HST shrinks and expands due to thermal fluctuations during orbit. This changes the distance between the primary and secondary mirrors, and thus the effective focus of the telescope. As it goes in and out of focus, the ACS PSF changes significantly. The PSF varies in a complex fashion over time, which is essentially impossible to predict in advance. However, we have used TinyTim to model the PSF and thus:
Pre-prepared FITS images, containing a dense grid of (noise-free) model stars are available at focus positions separated by 1 micron. These were created assuming light a single wavelength of 814nm, with 0.03" pixels, to match the oversampled version of the ACS COSMOS images. More details are available in Rhodes, Massey et al. (2006) and Rhodes, Massey et al. (2007).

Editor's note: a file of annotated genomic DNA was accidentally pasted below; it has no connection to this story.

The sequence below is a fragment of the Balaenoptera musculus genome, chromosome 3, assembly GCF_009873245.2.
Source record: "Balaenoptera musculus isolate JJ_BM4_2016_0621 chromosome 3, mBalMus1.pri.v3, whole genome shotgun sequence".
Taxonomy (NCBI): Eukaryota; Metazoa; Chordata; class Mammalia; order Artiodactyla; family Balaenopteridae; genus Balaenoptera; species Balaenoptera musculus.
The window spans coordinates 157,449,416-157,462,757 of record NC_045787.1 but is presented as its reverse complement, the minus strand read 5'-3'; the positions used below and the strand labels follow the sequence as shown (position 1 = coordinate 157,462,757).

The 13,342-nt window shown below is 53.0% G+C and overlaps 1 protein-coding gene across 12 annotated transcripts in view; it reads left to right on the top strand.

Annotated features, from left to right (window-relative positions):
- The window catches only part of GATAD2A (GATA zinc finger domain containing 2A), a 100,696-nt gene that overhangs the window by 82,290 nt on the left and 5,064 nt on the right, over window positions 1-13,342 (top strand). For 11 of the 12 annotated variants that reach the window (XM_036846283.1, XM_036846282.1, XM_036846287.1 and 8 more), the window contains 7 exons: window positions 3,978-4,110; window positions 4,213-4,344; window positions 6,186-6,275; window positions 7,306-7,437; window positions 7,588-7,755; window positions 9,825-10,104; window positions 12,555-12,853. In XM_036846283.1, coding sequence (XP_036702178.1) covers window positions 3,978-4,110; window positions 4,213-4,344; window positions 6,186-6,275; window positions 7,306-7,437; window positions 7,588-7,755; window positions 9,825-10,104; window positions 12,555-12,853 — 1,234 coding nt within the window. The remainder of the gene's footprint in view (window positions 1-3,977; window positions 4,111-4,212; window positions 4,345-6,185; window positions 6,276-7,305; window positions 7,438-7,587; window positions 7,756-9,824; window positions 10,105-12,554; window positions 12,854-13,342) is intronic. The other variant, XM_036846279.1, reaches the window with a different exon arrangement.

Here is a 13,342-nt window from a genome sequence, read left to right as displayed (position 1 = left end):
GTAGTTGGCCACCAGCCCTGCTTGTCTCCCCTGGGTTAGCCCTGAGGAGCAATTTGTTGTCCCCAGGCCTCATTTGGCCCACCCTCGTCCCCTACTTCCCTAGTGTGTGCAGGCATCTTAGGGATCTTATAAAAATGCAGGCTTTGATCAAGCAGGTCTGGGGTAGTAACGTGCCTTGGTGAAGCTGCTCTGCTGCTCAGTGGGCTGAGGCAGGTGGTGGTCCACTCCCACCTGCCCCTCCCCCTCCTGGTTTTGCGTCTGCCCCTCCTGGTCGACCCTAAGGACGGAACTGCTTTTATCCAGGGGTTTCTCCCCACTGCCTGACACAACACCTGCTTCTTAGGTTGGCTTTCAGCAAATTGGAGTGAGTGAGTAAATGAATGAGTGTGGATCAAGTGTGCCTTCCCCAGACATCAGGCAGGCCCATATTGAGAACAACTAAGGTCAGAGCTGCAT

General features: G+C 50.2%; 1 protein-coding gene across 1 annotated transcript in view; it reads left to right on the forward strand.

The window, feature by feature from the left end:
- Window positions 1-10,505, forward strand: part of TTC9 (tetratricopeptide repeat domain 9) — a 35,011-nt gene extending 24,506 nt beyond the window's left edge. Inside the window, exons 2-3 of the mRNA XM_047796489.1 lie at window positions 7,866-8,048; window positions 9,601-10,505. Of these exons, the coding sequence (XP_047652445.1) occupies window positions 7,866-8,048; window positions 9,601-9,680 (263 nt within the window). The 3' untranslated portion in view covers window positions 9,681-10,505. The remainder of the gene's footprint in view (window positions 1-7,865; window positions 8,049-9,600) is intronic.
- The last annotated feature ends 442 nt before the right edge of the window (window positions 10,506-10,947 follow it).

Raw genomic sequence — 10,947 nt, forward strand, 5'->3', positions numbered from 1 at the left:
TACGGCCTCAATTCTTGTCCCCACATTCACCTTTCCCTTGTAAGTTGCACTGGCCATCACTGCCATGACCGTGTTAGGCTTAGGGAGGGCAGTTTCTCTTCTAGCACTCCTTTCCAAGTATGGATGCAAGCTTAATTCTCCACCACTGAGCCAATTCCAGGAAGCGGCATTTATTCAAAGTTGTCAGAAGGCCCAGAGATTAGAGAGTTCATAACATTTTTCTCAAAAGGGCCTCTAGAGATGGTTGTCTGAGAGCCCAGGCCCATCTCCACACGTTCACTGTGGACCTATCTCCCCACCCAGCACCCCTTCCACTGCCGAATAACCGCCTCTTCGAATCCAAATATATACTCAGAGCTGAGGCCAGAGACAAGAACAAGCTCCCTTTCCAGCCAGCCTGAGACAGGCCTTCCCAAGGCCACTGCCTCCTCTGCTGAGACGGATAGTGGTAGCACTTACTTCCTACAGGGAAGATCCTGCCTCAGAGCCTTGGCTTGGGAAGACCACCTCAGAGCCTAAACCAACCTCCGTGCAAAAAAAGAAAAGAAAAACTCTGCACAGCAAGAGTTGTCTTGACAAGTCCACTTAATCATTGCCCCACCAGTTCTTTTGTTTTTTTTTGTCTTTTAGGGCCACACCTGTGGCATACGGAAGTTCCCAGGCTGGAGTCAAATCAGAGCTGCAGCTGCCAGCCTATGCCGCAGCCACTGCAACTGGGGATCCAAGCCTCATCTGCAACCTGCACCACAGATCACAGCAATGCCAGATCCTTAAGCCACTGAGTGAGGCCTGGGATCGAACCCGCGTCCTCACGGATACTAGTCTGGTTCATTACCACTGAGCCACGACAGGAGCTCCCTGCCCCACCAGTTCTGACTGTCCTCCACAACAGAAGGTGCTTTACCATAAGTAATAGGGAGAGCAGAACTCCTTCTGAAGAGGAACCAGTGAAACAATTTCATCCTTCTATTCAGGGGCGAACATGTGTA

The parameters of the PSF models can be easily changed, and new images can be manufactured, using TinyTim v6.3 and IDL wrappers. Instructions for use will follow shortly. In the mean time, start with tinytim_create.pro.
By matching a set of model PSFs to 10-12 stars in real images, it is possible to ascertain the effective focus position at the time of exposure to within 1 micron. We have mainly tested this procedure on the HST COSMOS survey. This is a uniform set of 589 ACS images taken with the F814W filter during HST cycles 12 and 13. We found the following results:
|Last updated by Richard Massey on 2nd May 2008.|